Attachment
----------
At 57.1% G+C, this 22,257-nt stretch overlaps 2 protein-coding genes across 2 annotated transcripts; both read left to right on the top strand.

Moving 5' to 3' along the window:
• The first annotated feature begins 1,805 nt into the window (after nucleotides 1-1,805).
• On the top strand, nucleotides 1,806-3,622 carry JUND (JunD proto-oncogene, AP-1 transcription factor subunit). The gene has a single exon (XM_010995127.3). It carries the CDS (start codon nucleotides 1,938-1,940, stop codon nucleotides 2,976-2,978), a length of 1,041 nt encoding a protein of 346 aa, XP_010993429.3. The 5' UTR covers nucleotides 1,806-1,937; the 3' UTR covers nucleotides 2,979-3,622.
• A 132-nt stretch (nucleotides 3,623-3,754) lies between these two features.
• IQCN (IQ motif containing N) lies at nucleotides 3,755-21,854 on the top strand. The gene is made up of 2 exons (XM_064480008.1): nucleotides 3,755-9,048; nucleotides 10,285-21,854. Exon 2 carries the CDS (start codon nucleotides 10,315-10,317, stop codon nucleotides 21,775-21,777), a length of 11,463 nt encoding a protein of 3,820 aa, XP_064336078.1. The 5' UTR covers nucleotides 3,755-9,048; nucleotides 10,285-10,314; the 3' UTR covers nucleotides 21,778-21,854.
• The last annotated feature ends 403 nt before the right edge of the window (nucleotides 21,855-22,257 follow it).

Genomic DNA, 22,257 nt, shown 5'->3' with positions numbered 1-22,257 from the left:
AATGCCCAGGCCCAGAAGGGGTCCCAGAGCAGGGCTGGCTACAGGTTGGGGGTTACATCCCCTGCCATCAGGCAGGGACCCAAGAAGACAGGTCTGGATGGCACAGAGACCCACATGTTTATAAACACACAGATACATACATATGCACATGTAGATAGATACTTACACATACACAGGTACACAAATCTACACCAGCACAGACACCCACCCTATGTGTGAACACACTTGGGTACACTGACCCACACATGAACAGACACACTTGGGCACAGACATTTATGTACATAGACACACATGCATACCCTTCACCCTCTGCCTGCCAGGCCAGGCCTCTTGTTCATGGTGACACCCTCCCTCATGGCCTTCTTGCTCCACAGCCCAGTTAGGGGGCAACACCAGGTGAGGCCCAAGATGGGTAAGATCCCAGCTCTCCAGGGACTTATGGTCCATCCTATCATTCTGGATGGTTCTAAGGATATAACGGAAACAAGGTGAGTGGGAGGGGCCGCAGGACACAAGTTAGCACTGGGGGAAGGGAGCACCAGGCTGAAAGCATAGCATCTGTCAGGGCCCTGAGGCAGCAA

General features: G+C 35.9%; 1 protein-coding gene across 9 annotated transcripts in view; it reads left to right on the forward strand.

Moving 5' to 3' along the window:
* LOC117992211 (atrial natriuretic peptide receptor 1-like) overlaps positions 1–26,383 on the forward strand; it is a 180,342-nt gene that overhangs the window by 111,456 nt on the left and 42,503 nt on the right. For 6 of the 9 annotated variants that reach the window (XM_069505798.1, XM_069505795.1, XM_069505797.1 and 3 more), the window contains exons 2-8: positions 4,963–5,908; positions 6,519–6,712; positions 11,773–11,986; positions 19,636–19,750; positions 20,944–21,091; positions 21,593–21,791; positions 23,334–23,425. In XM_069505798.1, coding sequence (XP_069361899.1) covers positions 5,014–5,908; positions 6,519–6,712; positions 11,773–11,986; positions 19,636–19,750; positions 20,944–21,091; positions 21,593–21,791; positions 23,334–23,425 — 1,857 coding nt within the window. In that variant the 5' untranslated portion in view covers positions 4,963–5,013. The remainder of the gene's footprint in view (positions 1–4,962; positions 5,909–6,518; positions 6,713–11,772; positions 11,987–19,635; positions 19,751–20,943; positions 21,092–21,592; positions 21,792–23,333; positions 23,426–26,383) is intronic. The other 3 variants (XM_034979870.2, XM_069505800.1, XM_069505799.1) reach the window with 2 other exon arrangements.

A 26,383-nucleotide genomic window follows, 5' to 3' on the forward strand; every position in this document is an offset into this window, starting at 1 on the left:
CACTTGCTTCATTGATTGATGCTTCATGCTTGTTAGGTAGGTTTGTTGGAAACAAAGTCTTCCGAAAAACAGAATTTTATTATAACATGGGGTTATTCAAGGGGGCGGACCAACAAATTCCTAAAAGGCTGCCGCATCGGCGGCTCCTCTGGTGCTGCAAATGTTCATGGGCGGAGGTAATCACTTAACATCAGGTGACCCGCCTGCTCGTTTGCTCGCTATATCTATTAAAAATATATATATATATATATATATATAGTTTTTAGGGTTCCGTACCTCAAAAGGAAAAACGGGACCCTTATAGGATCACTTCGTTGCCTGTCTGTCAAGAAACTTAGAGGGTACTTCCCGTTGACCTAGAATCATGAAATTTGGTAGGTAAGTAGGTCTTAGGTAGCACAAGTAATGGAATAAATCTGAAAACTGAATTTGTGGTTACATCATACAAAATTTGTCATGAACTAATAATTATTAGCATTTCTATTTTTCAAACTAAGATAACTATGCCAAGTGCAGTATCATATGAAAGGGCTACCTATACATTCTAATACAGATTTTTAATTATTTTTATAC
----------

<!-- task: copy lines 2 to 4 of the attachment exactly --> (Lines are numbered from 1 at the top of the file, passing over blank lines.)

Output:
Moving 5' to 3' along the window:
• The first annotated feature begins 1,805 nt into the window (after nucleotides 1-1,805).
• On the top strand, nucleotides 1,806-3,622 carry JUND (JunD proto-oncogene, AP-1 transcription factor subunit). The gene has a single exon (XM_010995127.3). It carries the CDS (start codon nucleotides 1,938-1,940, stop codon nucleotides 2,976-2,978), a length of 1,041 nt encoding a protein of 346 aa, XP_010993429.3. The 5' UTR covers nucleotides 1,806-1,937; the 3' UTR covers nucleotides 2,979-3,622.